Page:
These observations seemed to make Madame de Cintre rather grave. At last she said, "Depend upon it, I don't come up to the mark; your mark is too high. I am not all that you suppose; I am a much smaller affair. She is a magnificent woman, your ideal. Pray, how did she come to such perfection?"
"She was never anything else," Newman said.
"I really believe," Madame de Cintre went on, "that she is better than my own ideal. Do you know that is a very handsome compliment? Well, sir, I will make her my own!"
Mrs. Tristram came to see her dear Claire after Newman had announced his engagement, and she told our hero the next day that his good fortune was simply absurd. "For the ridiculous part of it is," she said, "that you are evidently going to be as happy as if you were marrying Miss Smith or Miss Thompson. I call it a brilliant match for you, but you get brilliancy without paying any tax upon it. Those things are usually a compromise, but here you have everything, and nothing crowds anything else out. You will be brilliantly happy as well." Newman thanked her for her pleasant, encouraging way of saying things; no woman could encourage or discourage better. Tristram's way of saying things was different; he had been taken by his wife to call upon Madame de Cintre, and he gave an account of the expedition.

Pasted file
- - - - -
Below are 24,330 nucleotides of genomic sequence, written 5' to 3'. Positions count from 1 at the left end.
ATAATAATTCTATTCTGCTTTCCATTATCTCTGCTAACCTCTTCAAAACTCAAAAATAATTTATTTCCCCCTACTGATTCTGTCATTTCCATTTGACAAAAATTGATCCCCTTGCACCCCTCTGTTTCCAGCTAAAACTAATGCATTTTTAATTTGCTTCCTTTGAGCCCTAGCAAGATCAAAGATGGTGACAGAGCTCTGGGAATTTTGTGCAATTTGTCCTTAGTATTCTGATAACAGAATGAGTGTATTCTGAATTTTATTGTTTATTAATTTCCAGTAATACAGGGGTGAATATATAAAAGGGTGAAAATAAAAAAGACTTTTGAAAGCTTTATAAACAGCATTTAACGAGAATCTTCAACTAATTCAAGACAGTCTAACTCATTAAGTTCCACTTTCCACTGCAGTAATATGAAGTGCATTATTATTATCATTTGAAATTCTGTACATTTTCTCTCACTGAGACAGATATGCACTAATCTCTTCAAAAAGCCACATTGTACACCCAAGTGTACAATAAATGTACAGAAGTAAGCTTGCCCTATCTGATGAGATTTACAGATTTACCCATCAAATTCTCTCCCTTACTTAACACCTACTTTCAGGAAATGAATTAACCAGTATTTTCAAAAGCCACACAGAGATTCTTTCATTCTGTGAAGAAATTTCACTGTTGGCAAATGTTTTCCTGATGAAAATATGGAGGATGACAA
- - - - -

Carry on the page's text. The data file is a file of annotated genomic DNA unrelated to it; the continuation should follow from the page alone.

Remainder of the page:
"You don't catch me giving an opinion on your countess this time," he said; "I put my foot in it once. That's a d — d underhand thing to do, by the way — coming round to sound a fellow upon the woman you are going to marry. You deserve anything you get. Then of course you rush and tell her, and she takes care to make it pleasant for the poor spiteful wretch the first time he calls. I will do you the justice to say, however, that you don't seem to have told Madame de Cintre; or if you have she's uncommonly magnanimous. She was very nice; she was tremendously polite. She and Lizzie sat on the sofa, pressing each other's hands and calling each other chere belle, and Madame de Cintre sent me with every third word a magnificent smile, as if to give me to understand that I too was a handsome dear. She quite made up for past neglect, I assure you; she was very pleasant and sociable. Only in an evil hour it came into her head to say that she must present us to her mother — her mother wished to know your friends. I didn't want to know her mother, and I was on the point of telling Lizzie to go in alone and let me wait for her outside. But Lizzie, with her usual infernal ingenuity, guessed my purpose and reduced me by a glance of her eye. So they marched off arm in arm, and I followed as I could. We found the old lady in her arm-chair, twiddling her aristocratic thumbs. She looked at Lizzie from head to foot; but at that game Lizzie, to do her justice, was a match for her. My wife told her we were great friends of Mr. Newman. The marquise started a moment, and then said, 'Oh, Mr. Newman! My daughter has made up her mind to marry a Mr. Newman.' Then Madame de Cintre began to fondle Lizzie again, and said it was this dear lady that had planned the match and brought them together. 'Oh, 'tis you I have to thank for my American son-in-law,' the old lady said to Mrs. Tristram. 'It was a very clever thought of yours. Be sure of my gratitude.' And then she began to look at me and presently said, 'Pray, are you engaged in some species of manufacture?' I wanted to say that I manufactured broom-sticks for old witches to ride on, but Lizzie got in ahead of me. 'My husband, Madame la Marquise,' she said, 'belongs to that unfortunate class of persons who have no profession and no business, and do very little good in the world.' To get her poke at the old woman she didn't care where she shoved me. 'Dear me,' said the marquise, 'we all have our duties.' 'I am sorry mine compel me to take leave of you,' said Lizzie. And we bundled out again. But you have a mother-in-law, in all the force of the term."